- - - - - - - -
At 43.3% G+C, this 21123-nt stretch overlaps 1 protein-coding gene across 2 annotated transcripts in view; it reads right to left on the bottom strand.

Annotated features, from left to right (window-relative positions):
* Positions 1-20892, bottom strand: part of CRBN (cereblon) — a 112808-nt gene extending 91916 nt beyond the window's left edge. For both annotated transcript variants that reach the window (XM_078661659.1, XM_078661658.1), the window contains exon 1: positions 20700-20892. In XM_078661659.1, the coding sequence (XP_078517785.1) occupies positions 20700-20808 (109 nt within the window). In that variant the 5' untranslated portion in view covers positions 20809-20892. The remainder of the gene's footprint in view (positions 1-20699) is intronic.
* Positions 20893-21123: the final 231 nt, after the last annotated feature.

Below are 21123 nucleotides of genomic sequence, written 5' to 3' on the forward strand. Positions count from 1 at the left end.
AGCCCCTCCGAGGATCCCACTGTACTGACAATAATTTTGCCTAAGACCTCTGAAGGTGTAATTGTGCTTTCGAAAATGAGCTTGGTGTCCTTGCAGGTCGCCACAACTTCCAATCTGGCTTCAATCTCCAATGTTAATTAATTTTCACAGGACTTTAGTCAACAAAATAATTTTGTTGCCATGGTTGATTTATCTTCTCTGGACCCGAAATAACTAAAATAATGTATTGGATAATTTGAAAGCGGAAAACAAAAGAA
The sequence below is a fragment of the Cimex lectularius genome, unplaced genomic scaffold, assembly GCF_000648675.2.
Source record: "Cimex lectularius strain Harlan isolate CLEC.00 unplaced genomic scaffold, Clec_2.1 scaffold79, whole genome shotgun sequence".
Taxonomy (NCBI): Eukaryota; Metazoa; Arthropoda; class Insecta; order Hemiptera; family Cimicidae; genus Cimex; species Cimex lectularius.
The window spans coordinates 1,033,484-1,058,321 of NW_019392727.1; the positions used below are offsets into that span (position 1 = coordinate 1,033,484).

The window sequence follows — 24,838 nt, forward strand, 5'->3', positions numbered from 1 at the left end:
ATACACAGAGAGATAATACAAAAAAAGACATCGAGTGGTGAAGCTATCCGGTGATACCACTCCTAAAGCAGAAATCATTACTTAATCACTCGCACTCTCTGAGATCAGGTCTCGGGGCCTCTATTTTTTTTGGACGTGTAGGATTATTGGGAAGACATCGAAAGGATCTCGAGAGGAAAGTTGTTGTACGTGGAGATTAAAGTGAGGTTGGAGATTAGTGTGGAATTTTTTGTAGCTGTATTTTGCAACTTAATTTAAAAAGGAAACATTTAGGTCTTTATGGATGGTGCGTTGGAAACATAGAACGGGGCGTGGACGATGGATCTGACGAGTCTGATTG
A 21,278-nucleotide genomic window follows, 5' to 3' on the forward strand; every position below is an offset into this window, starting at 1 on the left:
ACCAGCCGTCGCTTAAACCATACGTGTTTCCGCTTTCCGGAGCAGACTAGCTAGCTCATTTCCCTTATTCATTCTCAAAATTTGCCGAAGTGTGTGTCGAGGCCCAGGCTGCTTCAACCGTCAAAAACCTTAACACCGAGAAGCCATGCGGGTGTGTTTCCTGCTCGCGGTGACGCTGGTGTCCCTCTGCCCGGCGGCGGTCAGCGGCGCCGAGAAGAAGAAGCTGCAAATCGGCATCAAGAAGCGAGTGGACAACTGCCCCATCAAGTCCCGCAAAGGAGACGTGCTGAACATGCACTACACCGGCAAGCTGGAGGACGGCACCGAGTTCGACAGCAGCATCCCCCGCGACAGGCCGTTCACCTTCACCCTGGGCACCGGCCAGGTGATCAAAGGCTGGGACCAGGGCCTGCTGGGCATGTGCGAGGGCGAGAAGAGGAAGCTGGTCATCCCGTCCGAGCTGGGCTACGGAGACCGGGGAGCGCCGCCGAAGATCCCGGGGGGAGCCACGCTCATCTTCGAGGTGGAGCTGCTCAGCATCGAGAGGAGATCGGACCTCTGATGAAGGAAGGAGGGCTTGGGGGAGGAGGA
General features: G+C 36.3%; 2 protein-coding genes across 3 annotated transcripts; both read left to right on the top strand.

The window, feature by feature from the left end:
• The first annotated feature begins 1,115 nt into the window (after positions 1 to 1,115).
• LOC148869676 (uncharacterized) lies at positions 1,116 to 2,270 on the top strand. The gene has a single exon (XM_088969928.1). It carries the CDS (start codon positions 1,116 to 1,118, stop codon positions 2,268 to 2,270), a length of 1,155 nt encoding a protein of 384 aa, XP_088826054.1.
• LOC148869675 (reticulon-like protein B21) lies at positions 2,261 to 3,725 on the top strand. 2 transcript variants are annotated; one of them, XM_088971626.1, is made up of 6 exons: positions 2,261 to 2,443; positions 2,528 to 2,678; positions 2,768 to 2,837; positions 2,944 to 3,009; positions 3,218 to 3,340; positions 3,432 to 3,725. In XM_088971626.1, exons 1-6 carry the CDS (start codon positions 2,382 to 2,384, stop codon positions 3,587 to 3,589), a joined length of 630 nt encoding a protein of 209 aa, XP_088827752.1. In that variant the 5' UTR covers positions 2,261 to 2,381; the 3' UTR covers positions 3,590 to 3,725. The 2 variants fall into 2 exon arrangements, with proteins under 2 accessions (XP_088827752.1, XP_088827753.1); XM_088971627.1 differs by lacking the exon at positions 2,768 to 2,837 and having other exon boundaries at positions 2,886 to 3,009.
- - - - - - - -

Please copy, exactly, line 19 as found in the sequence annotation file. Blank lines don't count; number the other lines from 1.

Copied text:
• LOC148869675 (reticulon-like protein B21) lies at positions 2,261 to 3,725 on the top strand. 2 transcript variants are annotated; one of them, XM_088971626.1, is made up of 6 exons: positions 2,261 to 2,443; positions 2,528 to 2,678; positions 2,768 to 2,837; positions 2,944 to 3,009; positions 3,218 to 3,340; positions 3,432 to 3,725. In XM_088971626.1, exons 1-6 carry the CDS (start codon positions 2,382 to 2,384, stop codon positions 3,587 to 3,589), a joined length of 630 nt encoding a protein of 209 aa, XP_088827752.1. In that variant the 5' UTR covers positions 2,261 to 2,381; the 3' UTR covers positions 3,590 to 3,725. The 2 variants fall into 2 exon arrangements, with proteins under 2 accessions (XP_088827752.1, XP_088827753.1); XM_088971627.1 differs by lacking the exon at positions 2,768 to 2,837 and having other exon boundaries at positions 2,886 to 3,009.